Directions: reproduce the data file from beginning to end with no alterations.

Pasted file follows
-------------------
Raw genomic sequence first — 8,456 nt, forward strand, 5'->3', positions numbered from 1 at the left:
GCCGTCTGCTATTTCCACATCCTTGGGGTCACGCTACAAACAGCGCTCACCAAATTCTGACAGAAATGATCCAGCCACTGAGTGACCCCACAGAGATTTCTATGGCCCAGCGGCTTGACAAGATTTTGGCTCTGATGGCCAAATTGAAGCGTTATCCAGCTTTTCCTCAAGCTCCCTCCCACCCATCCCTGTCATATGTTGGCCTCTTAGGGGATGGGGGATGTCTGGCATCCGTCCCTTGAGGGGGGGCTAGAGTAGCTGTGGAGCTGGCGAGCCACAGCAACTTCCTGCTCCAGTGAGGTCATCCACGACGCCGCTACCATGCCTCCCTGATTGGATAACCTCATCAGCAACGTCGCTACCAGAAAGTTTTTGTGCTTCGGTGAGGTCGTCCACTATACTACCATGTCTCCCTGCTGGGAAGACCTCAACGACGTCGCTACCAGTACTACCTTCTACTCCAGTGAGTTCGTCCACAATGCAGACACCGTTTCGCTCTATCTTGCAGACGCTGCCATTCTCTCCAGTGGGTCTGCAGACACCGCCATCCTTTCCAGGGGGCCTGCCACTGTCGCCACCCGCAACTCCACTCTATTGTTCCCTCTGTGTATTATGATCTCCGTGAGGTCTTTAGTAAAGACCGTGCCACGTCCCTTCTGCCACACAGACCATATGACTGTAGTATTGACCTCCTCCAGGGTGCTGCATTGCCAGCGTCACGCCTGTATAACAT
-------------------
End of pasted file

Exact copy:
Raw genomic sequence first — 8,456 nt, forward strand, 5'->3', positions numbered from 1 at the left:
GCCGTCTGCTATTTCCACATCCTTGGGGTCACGCTACAAACAGCGCTCACCAAATTCTGACAGAAATGATCCAGCCACTGAGTGACCCCACAGAGATTTCTATGGCCCAGCGGCTTGACAAGATTTTGGCTCTGATGGCCAAATTGAAGCGTTATCCAGCTTTTCCTCAAGCTCCCTCCCACCCATCCCTGTCATATGTTGGCCTCTTAGGGGATGGGGGATGTCTGGCATCCGTCCCTTGAGGGGGGGCTAGAGTAGCTGTGGAGCTGGCGAGCCACAGCAACTTCCTGCTCCAGTGAGGTCATCCACGACGCCGCTACCATGCCTCCCTGATTGGATAACCTCATCAGCAACGTCGCTACCAGAAAGTTTTTGTGCTTCGGTGAGGTCGTCCACTATACTACCATGTCTCCCTGCTGGGAAGACCTCAACGACGTCGCTACCAGTACTACCTTCTACTCCAGTGAGTTCGTCCACAATGCAGACACCGTTTCGCTCTATCTTGCAGACGCTGCCATTCTCTCCAGTGGGTCTGCAGACACCGCCATCCTTTCCAGGGGGCCTGCCACTGTCGCCACCCGCAACTCCACTCTATTGTTCCCTCTGTGTATTATGATCTCCGTGAGGTCTTTAGTAAAGACCGTGCCACGTCCCTTCTGCCACACAGACCATATGACTGTAGTATTGACCTCCTCCAGGGTGCTGCATTGCCAGCGTCACGCCTGTATAACAT